Fluorescence Microscopy and its application in Forensic Science

Fluorescence Microscopy

Forensic examiners require tools that are diverse, simple to use, and can analyse most forensic evidence. Fluorescence Microscopy is among them. Fluorescence microscopes detect autofluorescence or induced fluorescence of organic or inorganic substances following illumination/irradiation with specified wavelengths of light. A fluorescence microscope typically has a Mercury/Xenon arc lamp/high-power LEDs and lasers/X-ray tube, an excitation and emission filter, and a dichroic mirror or beam splitter.

Forensic samples are often examined using X-ray microscopes or fluorescence microscopes. It combines elemental analysis and microscopy. Horiba Instruments, Carl Zeiss Microscopy, Rigaku, and others make sophisticated XRF systems that need little sample preparation without compromising sample integrity. These technologies speedily scan forensic samples with a tiny X-ray beam to provide high-quality images. Depending on the XRF analyzer, many components may be scanned.

Forensic applications Fluorescence Microscopy:

Examination of semen and seminal stainsTraditional sperm staining is non-specific, laborious, and relies on morphology for identification. Fluorescent microscopy now uses automated methods to identify fluorescently labelled sperm cells without losing DNA quantity or quality.

Fiber testing: A strong forensic light source with multiple wavelengths and angles may help find and collect the most fibres at a crime scene. Fibers may glow. Synthetic fibres may glow owing to colouring, stretching, weaving, straining, etc., whereas organic fibres naturally do. Fabrics utilise various dyes. Fibers that glow differently from the backdrop are worth collecting. The forensic laboratory may examine and analyze it after collection to determine its provenance.

Examination of Gunshot Residue: Gunshot residue (GSR) may travel up to 2 meters depending on the gun/firearm. GSR is often deposited on victims, assailants, and onlookers, but it is widely diffused. GSR concentration decreases with weapon-to-victim distance. The GSR marks the wound if discharged within 30 cm. GSR and pattern analysis reveal firing distance, conditions, and chemical composition. The suspect’s recovery or identification of a particular GSR indicates his/her presence near a fired weapon, handling of a firearm, or firing the weapon, or it may be used to verify the eyewitness’s alibi.

Examining latent fingerprints: Forensic light sources (various wavelengths) were first employed to identify latent fingerprints at crime scenes. Sweat contains several UV-fluorescent components. Sweat fluorescence may reveal latent prints on thin plastic bags, inflexible duct tape, thin aluminium foil, strongly grained wood, concrete wall, brick, printed glossy magazine pages, paper goods, and textured delicate and contaminated surfaces with adequate detail. Fluorescent dyes and powders like Rhodamine 6G, Basic Yellow, and DFO may help boost fluorescence.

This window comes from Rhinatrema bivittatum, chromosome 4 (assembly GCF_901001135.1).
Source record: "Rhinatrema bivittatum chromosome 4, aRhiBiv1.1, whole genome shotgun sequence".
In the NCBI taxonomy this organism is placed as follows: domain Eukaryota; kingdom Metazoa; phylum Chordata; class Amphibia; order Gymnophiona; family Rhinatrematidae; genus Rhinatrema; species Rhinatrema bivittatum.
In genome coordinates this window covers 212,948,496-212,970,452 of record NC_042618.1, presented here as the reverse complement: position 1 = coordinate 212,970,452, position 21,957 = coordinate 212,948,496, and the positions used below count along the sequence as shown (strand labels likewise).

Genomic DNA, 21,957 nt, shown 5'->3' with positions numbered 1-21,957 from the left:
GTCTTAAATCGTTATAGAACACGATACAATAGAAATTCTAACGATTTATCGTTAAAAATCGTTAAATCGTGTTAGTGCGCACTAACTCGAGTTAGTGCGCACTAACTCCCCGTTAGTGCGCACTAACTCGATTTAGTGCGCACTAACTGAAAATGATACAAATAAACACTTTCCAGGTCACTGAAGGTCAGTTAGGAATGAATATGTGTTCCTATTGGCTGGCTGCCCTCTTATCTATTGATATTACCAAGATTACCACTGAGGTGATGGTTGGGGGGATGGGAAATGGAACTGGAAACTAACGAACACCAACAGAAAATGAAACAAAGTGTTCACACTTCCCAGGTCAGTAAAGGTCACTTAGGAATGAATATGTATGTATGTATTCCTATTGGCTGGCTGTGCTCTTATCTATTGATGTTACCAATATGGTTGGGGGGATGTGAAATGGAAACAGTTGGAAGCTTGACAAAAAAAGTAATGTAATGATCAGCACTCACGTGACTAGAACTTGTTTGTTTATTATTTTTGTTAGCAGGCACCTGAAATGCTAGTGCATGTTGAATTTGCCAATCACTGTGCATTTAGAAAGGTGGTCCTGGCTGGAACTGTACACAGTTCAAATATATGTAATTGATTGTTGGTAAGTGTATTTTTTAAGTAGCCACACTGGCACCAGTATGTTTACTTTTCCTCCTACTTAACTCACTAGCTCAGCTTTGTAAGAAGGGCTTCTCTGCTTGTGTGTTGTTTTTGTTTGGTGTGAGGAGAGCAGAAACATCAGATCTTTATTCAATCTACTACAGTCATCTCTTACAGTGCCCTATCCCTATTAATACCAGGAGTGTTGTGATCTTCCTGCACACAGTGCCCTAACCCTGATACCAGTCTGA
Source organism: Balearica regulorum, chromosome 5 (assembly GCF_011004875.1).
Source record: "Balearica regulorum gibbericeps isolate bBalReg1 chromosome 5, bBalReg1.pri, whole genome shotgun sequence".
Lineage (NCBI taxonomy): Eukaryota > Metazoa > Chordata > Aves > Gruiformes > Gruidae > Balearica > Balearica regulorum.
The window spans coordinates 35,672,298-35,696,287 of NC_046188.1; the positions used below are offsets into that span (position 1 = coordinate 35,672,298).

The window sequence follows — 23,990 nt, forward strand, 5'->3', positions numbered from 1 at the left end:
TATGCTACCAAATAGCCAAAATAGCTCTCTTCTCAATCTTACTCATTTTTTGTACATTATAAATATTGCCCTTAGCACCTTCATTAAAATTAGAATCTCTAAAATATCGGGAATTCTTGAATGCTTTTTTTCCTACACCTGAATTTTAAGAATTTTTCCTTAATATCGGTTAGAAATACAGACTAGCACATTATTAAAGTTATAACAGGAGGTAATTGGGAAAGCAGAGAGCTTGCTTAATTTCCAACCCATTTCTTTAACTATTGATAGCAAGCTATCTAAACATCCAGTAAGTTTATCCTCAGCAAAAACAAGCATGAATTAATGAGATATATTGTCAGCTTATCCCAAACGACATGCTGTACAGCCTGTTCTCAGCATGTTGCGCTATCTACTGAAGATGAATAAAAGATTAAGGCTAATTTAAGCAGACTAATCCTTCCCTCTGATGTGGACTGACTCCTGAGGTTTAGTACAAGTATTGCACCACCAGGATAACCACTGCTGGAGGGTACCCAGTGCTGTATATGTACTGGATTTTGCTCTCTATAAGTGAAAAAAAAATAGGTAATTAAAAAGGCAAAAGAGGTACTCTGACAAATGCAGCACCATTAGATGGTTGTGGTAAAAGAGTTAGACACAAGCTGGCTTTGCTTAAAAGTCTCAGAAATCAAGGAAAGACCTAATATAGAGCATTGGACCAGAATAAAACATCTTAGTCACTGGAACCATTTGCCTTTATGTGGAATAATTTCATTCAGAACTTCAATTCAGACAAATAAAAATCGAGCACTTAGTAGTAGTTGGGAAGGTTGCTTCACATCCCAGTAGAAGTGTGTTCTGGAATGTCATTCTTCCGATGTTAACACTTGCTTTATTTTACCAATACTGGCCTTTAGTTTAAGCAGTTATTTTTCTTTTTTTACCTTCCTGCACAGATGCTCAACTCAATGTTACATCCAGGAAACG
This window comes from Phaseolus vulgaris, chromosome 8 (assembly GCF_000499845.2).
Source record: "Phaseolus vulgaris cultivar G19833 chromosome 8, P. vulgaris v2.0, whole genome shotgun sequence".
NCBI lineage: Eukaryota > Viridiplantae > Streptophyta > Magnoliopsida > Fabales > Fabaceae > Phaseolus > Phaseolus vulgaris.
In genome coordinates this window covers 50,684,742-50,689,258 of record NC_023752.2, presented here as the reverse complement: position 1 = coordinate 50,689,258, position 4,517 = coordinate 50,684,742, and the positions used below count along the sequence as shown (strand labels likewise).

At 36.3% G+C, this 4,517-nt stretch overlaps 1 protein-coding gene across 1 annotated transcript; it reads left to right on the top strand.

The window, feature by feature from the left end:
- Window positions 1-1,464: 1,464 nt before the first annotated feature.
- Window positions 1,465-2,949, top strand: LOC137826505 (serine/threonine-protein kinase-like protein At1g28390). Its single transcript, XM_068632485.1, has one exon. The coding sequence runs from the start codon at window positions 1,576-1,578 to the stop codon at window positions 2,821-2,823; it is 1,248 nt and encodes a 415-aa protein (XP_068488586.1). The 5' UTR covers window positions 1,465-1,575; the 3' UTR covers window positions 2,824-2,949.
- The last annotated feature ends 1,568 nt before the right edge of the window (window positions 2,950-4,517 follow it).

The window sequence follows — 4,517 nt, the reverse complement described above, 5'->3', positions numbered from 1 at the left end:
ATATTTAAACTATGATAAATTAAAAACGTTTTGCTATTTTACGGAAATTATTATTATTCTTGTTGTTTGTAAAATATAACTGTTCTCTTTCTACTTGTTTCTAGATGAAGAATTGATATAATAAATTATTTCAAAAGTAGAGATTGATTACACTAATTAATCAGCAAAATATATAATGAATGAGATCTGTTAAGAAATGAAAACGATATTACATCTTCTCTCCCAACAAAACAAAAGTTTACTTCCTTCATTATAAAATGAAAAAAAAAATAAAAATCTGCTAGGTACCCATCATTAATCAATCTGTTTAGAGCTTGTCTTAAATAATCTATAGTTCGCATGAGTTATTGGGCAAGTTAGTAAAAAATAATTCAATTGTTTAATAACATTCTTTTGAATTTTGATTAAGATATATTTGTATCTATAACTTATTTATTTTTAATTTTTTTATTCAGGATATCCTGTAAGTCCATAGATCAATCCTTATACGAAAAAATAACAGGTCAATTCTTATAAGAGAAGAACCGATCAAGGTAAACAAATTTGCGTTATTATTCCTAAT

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Examination of Hair samples: In important cases, fluorescence staining is needed to prove the presence of nucleus/DNA in forensic evidence. Manufacturer instructions cover fluorescence staining. Only coloured or leached hair fluoresces. Fluorescence hair microscopy may assess drug and alcohol abstinence. Chemically treating hair (dye, hair colour, etc.) changes drug components, making them undetectable during examination. The helps identify chemically treated hair.

Detection of Drugs of abuse and prohibited substances: Morphine, heroin, cotinine, LSD, and others naturally glow under an alternate light source. Illicit substances’ fluorescence aids detection. The methanol-extracted LSD sample on filter paper, dried, and treated with UV light (360nm) shows blue fluorescence.

Detection of Teeth and bonesBones and teeth glow, making them easy to find at crime scenes, archaeological sites, underwater, fields, labs, low light, or at night using alternative light sources (ALS) (Miranda et al, 2017). Bones and teeth have strong and homogeneous autofluorescence, which may help find skeletal remains.

Examination of Questioned Documents: Fluorescence microscopy is used to identify stroke sequences, ink, and paper in forged documents. Under a fluorescence microscope passport, cash notes, ID cards, tax stamps, certificates, and more may be distinguished from fakes. For detection, fluorescent pigments are intentionally added to inks and sheets in most government-issued, and other significant documents.

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Examination of Historical and archaeological objects and paintings:  X-Ray Fluorescence microscopic examination is the major non-destructive technology for cultural heritage conservation. XRF microscopy shows fluorescence in inks, colours, papers, and canvas used to produce paintings, antique handwritten manuscripts and objects, revealing their authenticity. The tool also performs precise and accurate qualitative and quantitative multi-elemental analysis (typically all elements from sodium to uranium) of pigments in manuscripts, paintings, ceramics, metal alloys, coins, sculptures, and other artefacts.

Examination of Soil samples: Sometimes soil evidence might assist the police locate the perpetrator or victim. Soil samples are distinctive according to their colour, mineral content, flora, fauna, microbes, and provenance. A soil inspection under a fluorescent microscope may reveal the location.

Written By:
Dr. Vineeta Saini
Assistant Professor
Department of Forensic Science
Faculty of Science
SGT University

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